Emmett McLoughlin

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Emmett McLoughlin (February 3, 1907 – October 9, 1970) was a Catholic priest of the Franciscan order who became known in the 1930s as an advocate for low-income housing in Phoenix, Arizona. He left the priesthood in 1948 in order to remain superintendent of St Monicas (later Phoenix Memorial) Hospital (Time, 1948), and wrote a number of books, including his autobiography People's Padre. Time magazine (1970) called him "America's best-known ex-priest".

Life[edit]

Born John Patrick McLoughlin. He grew up in Sacramento, California, and entered St. Anthony's seminary in Santa Barbara, California. He took the name Emmett during his novitiate in the Franciscan Order.

After his ordination in 1933 he was assigned a parish in Phoenix, Arizona, and began work there that would last for 14 years. Time magazine (1948) said that "soon young Father McLoughlin began to be almost as well known in Phoenix as the mayor." During that time he founded and directed St. Monica's Hospital, organized a slum clearance campaign, was instrumental in applying for federal funds for the Matthew Henson public housing projects (opened in 1940), was appointed as the first chairman of the Phoenix Housing Authority in 1939, and served as secretary of the state Board of Health.

His Franciscan superiors charged him with neglect of his priestly duties and ordered him to resign as superintendent of the hospital. McLoughlin decided that his work for the hospital and urban renewal was more important than his vow of obedience. He resigned as a member of the Catholic priesthood on December 1, 1948 to remain head of the hospital with the support of its board of directors, many of whom were Catholic. On August 13, 1949 he married Mary Davis (Time, 1949). He met her when she came to work at Phoenix Memorial Hospital working in the Medical Records Department. Friar Emmett was already disillusioned about the church hierarchy. He reports in his book, "People's Padre",that he did not lose faith in God, after leaving the priesthood/Romanism/Catholicism, but found he read more of the Bible and religious periodicals. He achieved more national prominence with the publication of his autobiography, 'People's Padre' in 1954.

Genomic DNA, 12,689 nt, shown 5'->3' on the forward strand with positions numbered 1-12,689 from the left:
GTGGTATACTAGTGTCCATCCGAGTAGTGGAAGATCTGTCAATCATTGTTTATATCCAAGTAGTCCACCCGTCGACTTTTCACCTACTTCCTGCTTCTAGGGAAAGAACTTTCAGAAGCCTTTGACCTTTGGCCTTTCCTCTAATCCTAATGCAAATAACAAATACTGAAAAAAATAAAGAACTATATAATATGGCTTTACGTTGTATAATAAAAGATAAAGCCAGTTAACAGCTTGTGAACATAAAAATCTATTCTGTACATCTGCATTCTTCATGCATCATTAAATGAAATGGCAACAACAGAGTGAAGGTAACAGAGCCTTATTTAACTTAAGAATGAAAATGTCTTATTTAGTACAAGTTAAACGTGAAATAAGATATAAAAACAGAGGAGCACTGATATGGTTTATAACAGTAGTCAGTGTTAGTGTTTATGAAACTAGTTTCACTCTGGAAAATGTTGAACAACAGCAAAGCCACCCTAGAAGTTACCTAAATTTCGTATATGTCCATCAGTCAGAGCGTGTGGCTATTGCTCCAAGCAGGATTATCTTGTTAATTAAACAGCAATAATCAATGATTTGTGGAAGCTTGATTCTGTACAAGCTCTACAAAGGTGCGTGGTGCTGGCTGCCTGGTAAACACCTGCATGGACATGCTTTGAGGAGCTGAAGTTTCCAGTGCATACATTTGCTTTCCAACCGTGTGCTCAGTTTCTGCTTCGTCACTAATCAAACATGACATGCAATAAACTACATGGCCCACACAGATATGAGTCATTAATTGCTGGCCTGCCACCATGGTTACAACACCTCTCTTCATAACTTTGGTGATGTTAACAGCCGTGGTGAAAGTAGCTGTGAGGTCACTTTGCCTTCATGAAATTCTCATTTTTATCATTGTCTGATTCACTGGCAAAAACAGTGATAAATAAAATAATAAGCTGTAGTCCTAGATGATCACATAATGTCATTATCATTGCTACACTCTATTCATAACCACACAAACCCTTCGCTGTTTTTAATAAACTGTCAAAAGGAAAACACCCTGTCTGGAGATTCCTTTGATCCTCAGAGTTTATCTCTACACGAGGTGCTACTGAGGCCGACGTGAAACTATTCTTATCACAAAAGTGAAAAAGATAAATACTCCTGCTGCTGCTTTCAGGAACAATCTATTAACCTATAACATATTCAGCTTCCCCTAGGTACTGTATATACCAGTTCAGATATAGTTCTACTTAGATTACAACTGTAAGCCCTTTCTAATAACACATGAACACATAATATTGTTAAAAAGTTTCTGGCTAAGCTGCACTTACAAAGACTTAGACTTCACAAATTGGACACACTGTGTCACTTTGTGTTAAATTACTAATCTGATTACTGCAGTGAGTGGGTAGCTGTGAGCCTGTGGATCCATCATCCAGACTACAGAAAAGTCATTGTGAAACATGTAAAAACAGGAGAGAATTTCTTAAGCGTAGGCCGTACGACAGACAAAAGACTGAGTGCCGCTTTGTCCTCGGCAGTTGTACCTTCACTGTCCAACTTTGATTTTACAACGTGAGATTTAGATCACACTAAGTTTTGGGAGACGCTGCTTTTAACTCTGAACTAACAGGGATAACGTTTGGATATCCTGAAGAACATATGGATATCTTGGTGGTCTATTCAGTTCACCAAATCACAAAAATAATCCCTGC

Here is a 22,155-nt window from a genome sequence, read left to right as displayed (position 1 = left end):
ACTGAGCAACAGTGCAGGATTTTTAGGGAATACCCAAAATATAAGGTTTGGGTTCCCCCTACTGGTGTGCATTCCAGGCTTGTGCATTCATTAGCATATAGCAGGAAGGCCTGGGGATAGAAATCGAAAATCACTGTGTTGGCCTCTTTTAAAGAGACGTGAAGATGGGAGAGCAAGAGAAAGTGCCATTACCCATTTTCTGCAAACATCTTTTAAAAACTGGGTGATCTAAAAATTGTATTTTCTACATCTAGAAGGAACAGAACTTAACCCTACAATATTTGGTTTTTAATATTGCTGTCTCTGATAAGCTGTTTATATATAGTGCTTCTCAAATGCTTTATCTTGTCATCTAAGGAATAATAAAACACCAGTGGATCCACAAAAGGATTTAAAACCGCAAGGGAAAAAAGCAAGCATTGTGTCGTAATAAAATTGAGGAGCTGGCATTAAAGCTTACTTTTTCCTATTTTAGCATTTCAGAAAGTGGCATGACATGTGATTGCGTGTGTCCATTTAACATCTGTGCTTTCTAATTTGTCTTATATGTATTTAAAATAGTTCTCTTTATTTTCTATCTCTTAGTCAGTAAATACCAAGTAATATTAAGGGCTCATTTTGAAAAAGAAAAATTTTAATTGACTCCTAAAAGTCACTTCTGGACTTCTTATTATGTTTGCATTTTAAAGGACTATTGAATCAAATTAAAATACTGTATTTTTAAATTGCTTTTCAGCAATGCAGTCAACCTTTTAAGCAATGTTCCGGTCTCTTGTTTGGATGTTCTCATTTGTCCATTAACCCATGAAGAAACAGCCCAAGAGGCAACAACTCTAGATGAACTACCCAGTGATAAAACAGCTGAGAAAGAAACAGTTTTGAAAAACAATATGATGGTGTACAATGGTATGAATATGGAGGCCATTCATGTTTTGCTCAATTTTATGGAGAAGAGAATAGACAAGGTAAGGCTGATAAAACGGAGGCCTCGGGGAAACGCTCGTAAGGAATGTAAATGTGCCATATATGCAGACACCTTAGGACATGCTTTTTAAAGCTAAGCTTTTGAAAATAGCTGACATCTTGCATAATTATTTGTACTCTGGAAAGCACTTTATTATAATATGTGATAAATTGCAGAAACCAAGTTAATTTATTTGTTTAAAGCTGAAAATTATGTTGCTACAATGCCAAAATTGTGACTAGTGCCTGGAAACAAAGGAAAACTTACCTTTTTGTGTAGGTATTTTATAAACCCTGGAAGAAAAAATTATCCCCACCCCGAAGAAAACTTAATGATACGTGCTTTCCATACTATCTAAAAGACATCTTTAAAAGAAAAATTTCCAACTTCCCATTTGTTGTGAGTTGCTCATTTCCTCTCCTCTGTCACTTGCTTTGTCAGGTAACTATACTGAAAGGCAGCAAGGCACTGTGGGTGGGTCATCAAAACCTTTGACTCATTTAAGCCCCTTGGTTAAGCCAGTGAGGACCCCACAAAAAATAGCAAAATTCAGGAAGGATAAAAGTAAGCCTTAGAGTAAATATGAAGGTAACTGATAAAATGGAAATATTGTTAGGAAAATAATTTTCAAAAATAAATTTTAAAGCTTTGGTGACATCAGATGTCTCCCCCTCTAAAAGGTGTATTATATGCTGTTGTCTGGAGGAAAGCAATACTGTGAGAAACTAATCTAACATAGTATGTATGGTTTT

He has been criticized in orthodox Catholic circles for not following the vow of obedience to the Church that he had taken as a Franciscan. McLoughlin, on the contrary, criticized the Church for requiring young men to take such a vow, often without having experience of life outside school and seminary. He also criticized the Catholic parochial school system, and alleged that a Roman Catholic plot had existed to assassinate Abraham Lincoln, criticisms which fed anti-Catholicism in America in the 1950s and 1960s.

The city of Phoenix named the Emmett McLoughlin Community Training & Education Center in his honor ("City Dedicates", 2006).

Works published[edit]

  • People's Padre: an Autobiography (Boston : Beacon Press, 1954).
  • American Culture and Catholic Schools (New York: Lyle Stuart, Inc., 1960).
  • Crime and Immorality in the Catholic Church (New York: Lyle Stuart, Inc., 1962).
  • An Inquiry in the Assassination of Abraham Lincoln (New York: Lyle Stuart, Inc., 1963).
  • Letters to an ex-priest (New York: Lyle Stuart, Inc., 1965).
  • Famous Ex-Priests (New York: Lyle Stuart, Inc., 1968).

References[edit]